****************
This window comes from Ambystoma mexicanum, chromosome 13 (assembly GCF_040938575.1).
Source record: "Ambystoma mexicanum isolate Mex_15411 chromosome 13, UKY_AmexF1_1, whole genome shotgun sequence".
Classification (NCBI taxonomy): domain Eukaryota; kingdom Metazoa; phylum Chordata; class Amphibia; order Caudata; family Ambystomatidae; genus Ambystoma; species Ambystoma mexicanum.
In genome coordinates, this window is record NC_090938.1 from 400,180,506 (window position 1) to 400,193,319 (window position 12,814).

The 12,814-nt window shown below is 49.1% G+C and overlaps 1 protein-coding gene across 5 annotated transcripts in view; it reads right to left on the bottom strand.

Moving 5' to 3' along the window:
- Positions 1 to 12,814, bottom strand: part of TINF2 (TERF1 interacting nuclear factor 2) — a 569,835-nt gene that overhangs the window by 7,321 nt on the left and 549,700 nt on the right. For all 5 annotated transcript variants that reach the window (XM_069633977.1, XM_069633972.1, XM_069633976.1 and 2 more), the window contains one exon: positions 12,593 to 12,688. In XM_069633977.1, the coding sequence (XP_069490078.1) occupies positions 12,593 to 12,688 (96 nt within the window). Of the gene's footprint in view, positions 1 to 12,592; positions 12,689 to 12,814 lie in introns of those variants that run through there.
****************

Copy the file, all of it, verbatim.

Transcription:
This window comes from Ambystoma mexicanum, chromosome 13 (assembly GCF_040938575.1).
Source record: "Ambystoma mexicanum isolate Mex_15411 chromosome 13, UKY_AmexF1_1, whole genome shotgun sequence".
Classification (NCBI taxonomy): domain Eukaryota; kingdom Metazoa; phylum Chordata; class Amphibia; order Caudata; family Ambystomatidae; genus Ambystoma; species Ambystoma mexicanum.
In genome coordinates, this window is record NC_090938.1 from 400,180,506 (window position 1) to 400,193,319 (window position 12,814).

The 12,814-nt window shown below is 49.1% G+C and overlaps 1 protein-coding gene across 5 annotated transcripts in view; it reads right to left on the bottom strand.

Moving 5' to 3' along the window:
- Positions 1 to 12,814, bottom strand: part of TINF2 (TERF1 interacting nuclear factor 2) — a 569,835-nt gene that overhangs the window by 7,321 nt on the left and 549,700 nt on the right. For all 5 annotated transcript variants that reach the window (XM_069633977.1, XM_069633972.1, XM_069633976.1 and 2 more), the window contains one exon: positions 12,593 to 12,688. In XM_069633977.1, the coding sequence (XP_069490078.1) occupies positions 12,593 to 12,688 (96 nt within the window). Of the gene's footprint in view, positions 1 to 12,592; positions 12,689 to 12,814 lie in introns of those variants that run through there.